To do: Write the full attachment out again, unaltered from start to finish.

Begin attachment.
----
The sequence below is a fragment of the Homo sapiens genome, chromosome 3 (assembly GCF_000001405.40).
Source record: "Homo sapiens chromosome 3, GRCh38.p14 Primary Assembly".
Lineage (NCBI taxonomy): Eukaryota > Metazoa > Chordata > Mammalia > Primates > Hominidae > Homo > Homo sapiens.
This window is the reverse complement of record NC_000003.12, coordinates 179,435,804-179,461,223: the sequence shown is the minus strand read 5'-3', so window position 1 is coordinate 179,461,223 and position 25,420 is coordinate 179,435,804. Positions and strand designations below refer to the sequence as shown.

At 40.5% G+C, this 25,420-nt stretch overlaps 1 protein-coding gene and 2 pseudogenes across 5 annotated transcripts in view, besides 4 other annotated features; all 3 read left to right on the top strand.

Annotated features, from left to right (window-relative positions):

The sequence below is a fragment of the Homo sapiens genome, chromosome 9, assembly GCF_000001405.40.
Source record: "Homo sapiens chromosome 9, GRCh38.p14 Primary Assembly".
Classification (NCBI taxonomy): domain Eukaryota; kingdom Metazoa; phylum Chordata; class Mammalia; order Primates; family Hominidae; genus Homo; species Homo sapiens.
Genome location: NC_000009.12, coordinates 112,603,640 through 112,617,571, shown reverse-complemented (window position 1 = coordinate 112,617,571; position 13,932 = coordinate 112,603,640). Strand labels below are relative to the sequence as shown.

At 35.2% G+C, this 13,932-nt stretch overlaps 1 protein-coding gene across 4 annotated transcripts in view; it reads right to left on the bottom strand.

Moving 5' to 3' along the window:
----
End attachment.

The sequence below is a fragment of the Homo sapiens genome, chromosome 3 (assembly GCF_000001405.40).
Source record: "Homo sapiens chromosome 3, GRCh38.p14 Primary Assembly".
Lineage (NCBI taxonomy): Eukaryota > Metazoa > Chordata > Mammalia > Primates > Hominidae > Homo > Homo sapiens.
This window is the reverse complement of record NC_000003.12, coordinates 179,435,804-179,461,223: the sequence shown is the minus strand read 5'-3', so window position 1 is coordinate 179,461,223 and position 25,420 is coordinate 179,435,804. Positions and strand designations below refer to the sequence as shown.

At 40.5% G+C, this 25,420-nt stretch overlaps 1 protein-coding gene and 2 pseudogenes across 5 annotated transcripts in view, besides 4 other annotated features; all 3 read left to right on the top strand.

Annotated features, from left to right (window-relative positions):

The sequence below is a fragment of the Homo sapiens genome, chromosome 9, assembly GCF_000001405.40.
Source record: "Homo sapiens chromosome 9, GRCh38.p14 Primary Assembly".
Classification (NCBI taxonomy): domain Eukaryota; kingdom Metazoa; phylum Chordata; class Mammalia; order Primates; family Hominidae; genus Homo; species Homo sapiens.
Genome location: NC_000009.12, coordinates 112,603,640 through 112,617,571, shown reverse-complemented (window position 1 = coordinate 112,617,571; position 13,932 = coordinate 112,603,640). Strand labels below are relative to the sequence as shown.

At 35.2% G+C, this 13,932-nt stretch overlaps 1 protein-coding gene across 4 annotated transcripts in view; it reads right to left on the bottom strand.

Moving 5' to 3' along the window: